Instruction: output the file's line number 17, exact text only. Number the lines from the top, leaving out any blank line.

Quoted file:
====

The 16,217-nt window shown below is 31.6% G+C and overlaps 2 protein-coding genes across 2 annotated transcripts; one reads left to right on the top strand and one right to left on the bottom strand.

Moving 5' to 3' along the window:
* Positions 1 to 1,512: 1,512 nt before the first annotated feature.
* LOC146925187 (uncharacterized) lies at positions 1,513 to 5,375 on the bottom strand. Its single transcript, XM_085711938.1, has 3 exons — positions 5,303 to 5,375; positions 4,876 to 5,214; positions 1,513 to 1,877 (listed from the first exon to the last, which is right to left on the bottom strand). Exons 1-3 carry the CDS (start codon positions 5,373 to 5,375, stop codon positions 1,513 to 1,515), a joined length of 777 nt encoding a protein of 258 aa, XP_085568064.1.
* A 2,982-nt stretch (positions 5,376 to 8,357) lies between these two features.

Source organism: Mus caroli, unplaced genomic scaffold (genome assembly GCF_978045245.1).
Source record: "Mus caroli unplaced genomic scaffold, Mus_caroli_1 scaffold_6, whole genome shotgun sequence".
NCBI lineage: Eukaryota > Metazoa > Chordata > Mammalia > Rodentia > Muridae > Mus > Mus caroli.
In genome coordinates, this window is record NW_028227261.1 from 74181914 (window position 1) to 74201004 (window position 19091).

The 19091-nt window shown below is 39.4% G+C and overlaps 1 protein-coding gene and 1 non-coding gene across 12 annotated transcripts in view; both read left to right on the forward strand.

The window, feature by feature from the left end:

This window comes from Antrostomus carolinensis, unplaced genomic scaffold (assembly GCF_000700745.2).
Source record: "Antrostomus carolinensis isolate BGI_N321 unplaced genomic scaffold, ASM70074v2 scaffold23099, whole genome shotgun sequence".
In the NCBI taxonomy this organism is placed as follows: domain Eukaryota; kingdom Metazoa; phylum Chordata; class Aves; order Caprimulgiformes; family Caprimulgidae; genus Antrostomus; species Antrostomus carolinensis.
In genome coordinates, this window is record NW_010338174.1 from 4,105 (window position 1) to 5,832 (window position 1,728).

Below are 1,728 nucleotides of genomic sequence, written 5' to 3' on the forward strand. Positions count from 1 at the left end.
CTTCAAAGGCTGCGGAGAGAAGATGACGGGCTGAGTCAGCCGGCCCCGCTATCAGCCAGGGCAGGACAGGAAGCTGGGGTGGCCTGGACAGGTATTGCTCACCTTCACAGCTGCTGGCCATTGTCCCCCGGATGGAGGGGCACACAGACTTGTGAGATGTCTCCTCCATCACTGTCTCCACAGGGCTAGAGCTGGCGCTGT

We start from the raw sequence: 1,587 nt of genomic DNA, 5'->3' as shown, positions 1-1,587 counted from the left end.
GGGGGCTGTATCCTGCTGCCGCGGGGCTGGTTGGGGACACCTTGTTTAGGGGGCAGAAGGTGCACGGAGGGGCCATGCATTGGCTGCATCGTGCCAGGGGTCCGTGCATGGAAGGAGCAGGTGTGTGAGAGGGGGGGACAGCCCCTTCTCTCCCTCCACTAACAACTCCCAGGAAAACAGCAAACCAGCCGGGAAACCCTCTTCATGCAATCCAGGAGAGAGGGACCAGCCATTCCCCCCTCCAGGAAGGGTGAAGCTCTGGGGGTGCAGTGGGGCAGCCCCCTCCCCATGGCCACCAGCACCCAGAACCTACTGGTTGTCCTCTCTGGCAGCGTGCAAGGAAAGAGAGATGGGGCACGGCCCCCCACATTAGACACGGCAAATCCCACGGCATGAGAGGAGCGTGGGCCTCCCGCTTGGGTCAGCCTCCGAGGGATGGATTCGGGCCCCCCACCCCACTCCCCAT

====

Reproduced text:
CTTCAAAGGCTGCGGAGAGAAGATGACGGGCTGAGTCAGCCGGCCCCGCTATCAGCCAGGGCAGGACAGGAAGCTGGGGTGGCCTGGACAGGTATTGCTCACCTTCACAGCTGCTGGCCATTGTCCCCCGGATGGAGGGGCACACAGACTTGTGAGATGTCTCCTCCATCACTGTCTCCACAGGGCTAGAGCTGGCGCTGT